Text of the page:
Electronic Benefits Transfer, or EBT, is a government-issued card intended to assist low-income families obtain food and other necessities for free or at a discounted rate. The program, also referred to as the Supplemental Nutrition Assistance Program, is available in all 50 states.
The Supplemental Nutrition Assistance Program used to be referred to as "food stamps," because members of the program were given physical stamps to buy food. Funds are now released monthly to the member's EBT card, which works similarly to a debit card. The program was renamed SNAP in 2008 by Congress.
The U.S. Department of Agriculture oversees the program, which was fully implemented in 2004. Eligibility for the program depends on factors including age, household income, household expenses and assets. While eligibility factors may differ slightly from state to state, all SNAP-eligible households must meet income requirements. These factors also determine the amount individuals and families receive monthly.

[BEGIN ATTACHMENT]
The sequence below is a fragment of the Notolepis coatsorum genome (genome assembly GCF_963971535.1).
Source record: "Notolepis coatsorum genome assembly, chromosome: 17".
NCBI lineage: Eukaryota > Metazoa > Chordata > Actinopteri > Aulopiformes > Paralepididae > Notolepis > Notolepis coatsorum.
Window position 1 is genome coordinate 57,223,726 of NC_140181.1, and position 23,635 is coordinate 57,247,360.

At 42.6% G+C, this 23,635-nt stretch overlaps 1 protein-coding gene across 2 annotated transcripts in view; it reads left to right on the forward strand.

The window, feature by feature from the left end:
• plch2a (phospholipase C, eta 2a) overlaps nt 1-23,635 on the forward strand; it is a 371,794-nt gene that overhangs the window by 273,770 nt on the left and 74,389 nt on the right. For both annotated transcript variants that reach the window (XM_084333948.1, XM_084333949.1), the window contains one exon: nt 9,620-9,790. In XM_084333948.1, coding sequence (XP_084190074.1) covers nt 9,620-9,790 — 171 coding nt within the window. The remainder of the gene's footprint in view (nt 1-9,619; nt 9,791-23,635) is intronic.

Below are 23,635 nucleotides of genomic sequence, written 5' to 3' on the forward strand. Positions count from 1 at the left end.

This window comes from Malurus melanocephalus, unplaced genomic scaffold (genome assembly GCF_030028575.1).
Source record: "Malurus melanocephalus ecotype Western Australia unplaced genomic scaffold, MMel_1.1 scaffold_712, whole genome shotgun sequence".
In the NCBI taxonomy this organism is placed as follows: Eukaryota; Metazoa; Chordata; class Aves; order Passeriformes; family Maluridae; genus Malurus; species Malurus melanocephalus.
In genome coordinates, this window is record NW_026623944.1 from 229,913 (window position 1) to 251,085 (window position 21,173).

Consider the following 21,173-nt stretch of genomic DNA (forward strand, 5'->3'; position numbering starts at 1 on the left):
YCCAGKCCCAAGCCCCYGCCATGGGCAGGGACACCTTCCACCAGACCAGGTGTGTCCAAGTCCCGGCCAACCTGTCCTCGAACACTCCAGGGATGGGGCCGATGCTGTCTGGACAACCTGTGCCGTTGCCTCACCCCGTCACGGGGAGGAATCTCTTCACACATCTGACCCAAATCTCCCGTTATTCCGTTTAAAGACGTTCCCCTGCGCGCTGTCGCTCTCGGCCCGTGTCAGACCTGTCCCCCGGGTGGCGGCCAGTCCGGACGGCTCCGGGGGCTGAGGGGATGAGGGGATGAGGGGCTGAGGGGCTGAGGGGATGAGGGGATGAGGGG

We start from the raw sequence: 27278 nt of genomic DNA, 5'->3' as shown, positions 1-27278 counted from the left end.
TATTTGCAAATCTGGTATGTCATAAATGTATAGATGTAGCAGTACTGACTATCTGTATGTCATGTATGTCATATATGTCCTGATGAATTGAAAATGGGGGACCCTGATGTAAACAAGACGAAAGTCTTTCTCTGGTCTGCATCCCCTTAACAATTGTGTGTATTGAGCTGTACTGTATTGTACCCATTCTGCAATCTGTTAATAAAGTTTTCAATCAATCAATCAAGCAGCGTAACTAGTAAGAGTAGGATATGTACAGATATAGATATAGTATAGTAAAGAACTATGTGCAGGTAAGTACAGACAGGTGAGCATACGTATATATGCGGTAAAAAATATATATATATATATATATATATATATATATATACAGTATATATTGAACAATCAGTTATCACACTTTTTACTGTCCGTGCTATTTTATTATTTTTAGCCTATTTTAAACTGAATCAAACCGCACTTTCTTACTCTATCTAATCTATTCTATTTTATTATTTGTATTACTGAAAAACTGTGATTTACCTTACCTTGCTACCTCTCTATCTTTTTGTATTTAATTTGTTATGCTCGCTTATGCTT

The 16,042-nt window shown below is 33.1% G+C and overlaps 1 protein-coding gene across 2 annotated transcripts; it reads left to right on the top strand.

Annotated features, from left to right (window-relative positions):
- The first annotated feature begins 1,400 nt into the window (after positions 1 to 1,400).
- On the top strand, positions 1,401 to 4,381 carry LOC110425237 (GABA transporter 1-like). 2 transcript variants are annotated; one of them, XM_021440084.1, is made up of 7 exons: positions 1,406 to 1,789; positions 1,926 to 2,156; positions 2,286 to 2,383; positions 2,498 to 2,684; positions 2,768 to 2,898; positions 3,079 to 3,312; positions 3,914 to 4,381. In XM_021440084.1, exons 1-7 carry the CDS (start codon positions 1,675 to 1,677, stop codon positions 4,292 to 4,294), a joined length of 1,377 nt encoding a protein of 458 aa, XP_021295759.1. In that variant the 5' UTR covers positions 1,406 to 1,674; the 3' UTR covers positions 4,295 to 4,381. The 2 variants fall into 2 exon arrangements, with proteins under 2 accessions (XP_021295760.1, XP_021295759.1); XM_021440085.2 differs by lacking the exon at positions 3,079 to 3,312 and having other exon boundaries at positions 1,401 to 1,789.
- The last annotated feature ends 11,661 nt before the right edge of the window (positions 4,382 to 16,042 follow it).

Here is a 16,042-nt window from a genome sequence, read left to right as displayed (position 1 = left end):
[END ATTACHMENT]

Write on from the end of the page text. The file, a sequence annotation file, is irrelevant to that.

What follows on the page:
While the Department of Agriculture sets general guidelines and regulations for the program, individual states decide how to implement and run SNAP. While users can buy most food products with their EBT cards, some items may not be bought with SNAP funds, including alcohol and tobacco.
Many retailers accept EBT, including grocery stores, convenience stores and even some fast food restaurants.